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My Lords, at earlier stages of this Bill, I informed the House that I was brought up in a religious household. It was a nonconformist household, so in this debate I find myself very firmly on the temporal side of the House, rather than the spiritual side. As the person who spoke in the same-sex marriage debate immediately before the right reverend Prelate, I have long watched the agonies of the spiritual Benches on this issue with some interest.
I thank noble Lords on this side of the House who spoke on this matter. As I said at the previous stage of our debate, the importance of the teachings and statements of the Church go far beyond its own confines. It is true that the stance of the Church causes the greatest hurt to its members and to people of faith, but the harm it does is general and more widespread. I have to say to the right reverend Prelate that statements to the effect that the Church welcomes and includes all ring very hollow when we debate these matters.
That said, I understand that we have to defer to the Church as a body which sits within canon law and exercises its right to proceed in ways which are not subject to the other laws of the land. I watched this debate and I talk to members of the Church of England—to members of very different strands of thought in the Church—and, as an outside observer, I think there are certain elements and traditions of faith in the Church of England that will take considerably longer than others to move forward and progress to join the rest of society in its appreciation and support of gay people.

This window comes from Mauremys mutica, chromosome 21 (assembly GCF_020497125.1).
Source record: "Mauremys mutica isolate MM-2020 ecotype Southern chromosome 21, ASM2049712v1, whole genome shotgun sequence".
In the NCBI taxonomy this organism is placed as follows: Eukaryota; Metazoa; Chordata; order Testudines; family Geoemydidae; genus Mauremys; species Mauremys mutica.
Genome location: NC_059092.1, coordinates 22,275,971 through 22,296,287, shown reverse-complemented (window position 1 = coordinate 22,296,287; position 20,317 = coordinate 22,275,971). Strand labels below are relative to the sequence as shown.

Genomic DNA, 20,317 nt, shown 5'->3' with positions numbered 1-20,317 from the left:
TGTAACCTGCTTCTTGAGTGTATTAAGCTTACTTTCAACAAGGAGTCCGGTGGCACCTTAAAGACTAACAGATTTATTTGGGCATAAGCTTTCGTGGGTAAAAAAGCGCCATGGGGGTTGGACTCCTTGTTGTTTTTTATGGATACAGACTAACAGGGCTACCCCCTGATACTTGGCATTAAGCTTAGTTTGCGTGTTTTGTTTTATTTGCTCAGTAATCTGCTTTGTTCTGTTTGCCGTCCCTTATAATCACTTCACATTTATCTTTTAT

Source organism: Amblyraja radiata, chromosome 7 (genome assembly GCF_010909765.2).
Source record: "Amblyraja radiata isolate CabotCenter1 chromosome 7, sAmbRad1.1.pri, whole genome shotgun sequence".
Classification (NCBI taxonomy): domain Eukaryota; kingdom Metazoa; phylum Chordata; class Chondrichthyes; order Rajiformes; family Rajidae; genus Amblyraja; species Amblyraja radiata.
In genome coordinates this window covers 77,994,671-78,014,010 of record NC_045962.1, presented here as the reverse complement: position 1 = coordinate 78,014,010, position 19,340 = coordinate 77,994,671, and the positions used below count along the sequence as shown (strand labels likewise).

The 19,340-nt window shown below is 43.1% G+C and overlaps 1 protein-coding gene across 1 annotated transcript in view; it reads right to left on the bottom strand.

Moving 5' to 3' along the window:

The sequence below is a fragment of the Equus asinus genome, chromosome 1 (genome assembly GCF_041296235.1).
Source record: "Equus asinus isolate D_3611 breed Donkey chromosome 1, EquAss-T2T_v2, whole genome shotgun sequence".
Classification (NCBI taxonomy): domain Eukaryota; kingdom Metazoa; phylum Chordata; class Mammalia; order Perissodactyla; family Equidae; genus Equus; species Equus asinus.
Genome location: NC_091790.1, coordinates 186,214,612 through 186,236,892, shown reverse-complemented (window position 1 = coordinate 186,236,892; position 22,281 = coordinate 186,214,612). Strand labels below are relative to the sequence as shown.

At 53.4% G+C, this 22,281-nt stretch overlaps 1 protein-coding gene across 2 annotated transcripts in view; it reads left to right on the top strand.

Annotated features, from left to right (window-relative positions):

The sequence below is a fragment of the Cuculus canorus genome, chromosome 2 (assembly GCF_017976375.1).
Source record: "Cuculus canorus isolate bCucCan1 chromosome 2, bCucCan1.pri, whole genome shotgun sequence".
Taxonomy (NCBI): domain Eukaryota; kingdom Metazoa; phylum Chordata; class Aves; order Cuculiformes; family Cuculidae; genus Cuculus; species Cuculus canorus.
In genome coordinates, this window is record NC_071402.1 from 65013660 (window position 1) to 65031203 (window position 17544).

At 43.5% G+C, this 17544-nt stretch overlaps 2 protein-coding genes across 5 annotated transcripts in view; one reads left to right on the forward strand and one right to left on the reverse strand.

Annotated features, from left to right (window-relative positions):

With that in mind, I wish to ask a technical question of the noble Lord, Lord Faulkner; the right reverend Prelate may also want to comment. When the same-sex marriage legislation went through, I distinctly remember that the provisions made for religions were that the governing body of any religion had to agree, in order for it to recognise and solemnise same-sex marriage. It was then up to individual clerics, congregations and parishes to agree that they would do so. I ask the noble Lord, Lord Faulkner, whether his proposed new clause falls underneath that scheme. In effect, I am asking whether, were his amendment to go on the statute book, it would enable individual churches and parishioners to maintain or change their stance on the subject, as they have done in relation to the ordination of women. Frankly, if we wait for every single member of or church in the Church of England to afford to the rest of us the dignity that we enjoy in the secular world, we will wait far too long. The harm that will be done to our society by people who profess these views will be incalculable.